What I’m working on now: 30 til 30

Right now I’ve got a few different comics projects in the works and I plan to do some writing about them here.  I’ll start with how each project came to be, and then I’ll continue with progress updates in the weeks and months to come.  It’s been a while since this blog has seen the light, (in terms of seeing the light of day, not seeing the light in the epiphany sense…just so we’re clear), and this seemed a good way to get back into things.

First up is the project I’ve titled “30 til 30.”

I turned 30 in November of 2013, and in the months leading up to this seemingly important birthday I started to worry that I hadn’t accomplished all I’d hoped to by this point–namely on the comics front.  A comics-making challenge seemed a good way to alleviate this anxiety, as it would mean jamming a little chunk of productivity into the waning days of my twenties.  Also I felt like I needed a low-pressure project to get me into the mode of drawing regularly again, something I had trouble doing in the late summer and early fall.

So I decided: I would draw one single-page journal comic every day for the last month of my 20s.  Hence the 30 til 30 title–30 days (approximately) until I’d reached 30 years of age.  I laid down some ground rules in my introductory comic:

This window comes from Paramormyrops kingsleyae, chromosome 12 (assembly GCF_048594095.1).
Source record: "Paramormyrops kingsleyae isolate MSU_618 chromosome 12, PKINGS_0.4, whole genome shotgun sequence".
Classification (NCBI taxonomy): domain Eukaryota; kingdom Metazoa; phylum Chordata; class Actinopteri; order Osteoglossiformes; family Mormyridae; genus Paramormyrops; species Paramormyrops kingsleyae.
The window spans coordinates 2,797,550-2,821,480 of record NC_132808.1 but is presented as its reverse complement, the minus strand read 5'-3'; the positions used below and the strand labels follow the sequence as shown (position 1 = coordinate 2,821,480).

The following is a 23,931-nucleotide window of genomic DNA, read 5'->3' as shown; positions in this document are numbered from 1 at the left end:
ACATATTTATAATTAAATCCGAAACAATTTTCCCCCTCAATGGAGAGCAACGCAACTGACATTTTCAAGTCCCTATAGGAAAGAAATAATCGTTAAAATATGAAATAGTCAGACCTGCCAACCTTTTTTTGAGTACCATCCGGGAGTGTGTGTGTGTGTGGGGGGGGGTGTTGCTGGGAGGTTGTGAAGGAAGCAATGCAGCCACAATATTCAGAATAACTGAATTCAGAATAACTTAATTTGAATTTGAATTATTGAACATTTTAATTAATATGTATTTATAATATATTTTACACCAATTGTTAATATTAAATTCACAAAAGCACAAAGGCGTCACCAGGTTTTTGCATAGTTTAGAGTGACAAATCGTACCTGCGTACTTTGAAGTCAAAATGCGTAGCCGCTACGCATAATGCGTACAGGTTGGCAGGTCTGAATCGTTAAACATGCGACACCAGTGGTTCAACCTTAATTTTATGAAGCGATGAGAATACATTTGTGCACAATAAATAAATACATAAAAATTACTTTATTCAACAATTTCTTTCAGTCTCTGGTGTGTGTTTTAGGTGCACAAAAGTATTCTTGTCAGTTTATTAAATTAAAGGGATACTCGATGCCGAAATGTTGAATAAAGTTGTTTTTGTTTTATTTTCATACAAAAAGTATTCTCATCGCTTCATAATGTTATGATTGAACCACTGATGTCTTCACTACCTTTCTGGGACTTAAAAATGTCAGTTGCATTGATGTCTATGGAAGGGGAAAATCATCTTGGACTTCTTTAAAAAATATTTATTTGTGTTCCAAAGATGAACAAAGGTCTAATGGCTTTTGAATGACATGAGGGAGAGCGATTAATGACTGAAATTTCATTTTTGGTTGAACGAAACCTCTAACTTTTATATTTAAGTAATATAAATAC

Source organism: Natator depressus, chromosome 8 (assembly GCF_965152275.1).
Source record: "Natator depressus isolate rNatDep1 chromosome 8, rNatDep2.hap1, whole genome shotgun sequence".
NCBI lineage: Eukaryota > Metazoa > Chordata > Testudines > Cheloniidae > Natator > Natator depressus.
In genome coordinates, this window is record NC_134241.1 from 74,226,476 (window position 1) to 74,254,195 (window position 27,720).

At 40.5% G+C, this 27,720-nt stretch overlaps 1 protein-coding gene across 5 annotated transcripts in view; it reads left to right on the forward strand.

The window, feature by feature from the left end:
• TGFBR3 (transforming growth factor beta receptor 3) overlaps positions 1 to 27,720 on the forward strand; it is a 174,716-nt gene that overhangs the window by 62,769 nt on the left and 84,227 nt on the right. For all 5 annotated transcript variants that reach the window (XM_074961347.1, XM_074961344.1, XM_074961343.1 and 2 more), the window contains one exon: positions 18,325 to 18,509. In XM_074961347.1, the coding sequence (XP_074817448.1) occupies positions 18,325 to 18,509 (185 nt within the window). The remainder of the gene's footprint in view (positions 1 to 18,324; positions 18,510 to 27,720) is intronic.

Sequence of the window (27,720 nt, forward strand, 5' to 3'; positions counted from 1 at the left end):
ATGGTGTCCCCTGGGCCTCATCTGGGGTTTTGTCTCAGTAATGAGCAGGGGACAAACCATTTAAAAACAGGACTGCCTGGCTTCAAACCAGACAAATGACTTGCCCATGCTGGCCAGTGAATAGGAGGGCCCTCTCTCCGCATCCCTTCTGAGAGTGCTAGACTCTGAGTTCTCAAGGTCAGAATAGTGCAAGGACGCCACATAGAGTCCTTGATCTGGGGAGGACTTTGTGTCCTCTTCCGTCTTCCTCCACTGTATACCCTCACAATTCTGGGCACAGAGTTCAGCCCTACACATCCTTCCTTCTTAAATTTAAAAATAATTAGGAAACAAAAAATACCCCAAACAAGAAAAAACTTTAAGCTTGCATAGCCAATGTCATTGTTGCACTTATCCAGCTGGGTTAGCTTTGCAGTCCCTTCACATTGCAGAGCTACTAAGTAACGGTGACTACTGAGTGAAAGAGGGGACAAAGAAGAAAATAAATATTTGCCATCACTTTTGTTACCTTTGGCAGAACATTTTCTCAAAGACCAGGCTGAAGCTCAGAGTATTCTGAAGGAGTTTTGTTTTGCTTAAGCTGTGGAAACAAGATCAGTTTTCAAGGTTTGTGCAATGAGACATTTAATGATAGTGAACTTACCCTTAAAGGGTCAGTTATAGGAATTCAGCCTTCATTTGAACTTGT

I tried my best to work as quickly as possible.  I did all of the planning and drew all of the final comics in my 8 1/2″ x 11″ sketchbook–planning on the left side of the book, comics on the right:


Keeping all the work in a sketchbook rather than drawing on my usual bristol board helped to keep the work feeling loose and low-pressure.  Sometimes I would just jot down a few notes and draw from there:



Sometimes I’d write out text, and would sketch a little panel layout:





Usually changes would happen in the translation from sketch to finished page.

In any case, that second rule, the one about two hours per page–that one got thrown out of the window almost instantly.  Even the loosest crowd scenes can take me over two hours, and even the quickest of ink wash/shading eats up time.  So basically what would happen is I’d fall behind in drawing, and then fall behind in my notes, and then I’d have to go back and jot down what I’d remembered over the prior two or three days. I also ran out of pages in my sketchbook!  So…here’s what the notes on each day had turned into by the end:


And, truth be told…I am still catching up with the last of these.  Sometimes I am mad at myself for my long, slogging pace, and for the immediacy of memories that has been sacrificed as a result.  But I’ve found that as I work on these comics, fleshing out my minimal sketches and sentence fragments, the days do come back to me.  And I’m happy that I’ve stuck with it (and am continuing to stick).  More comics to follow.

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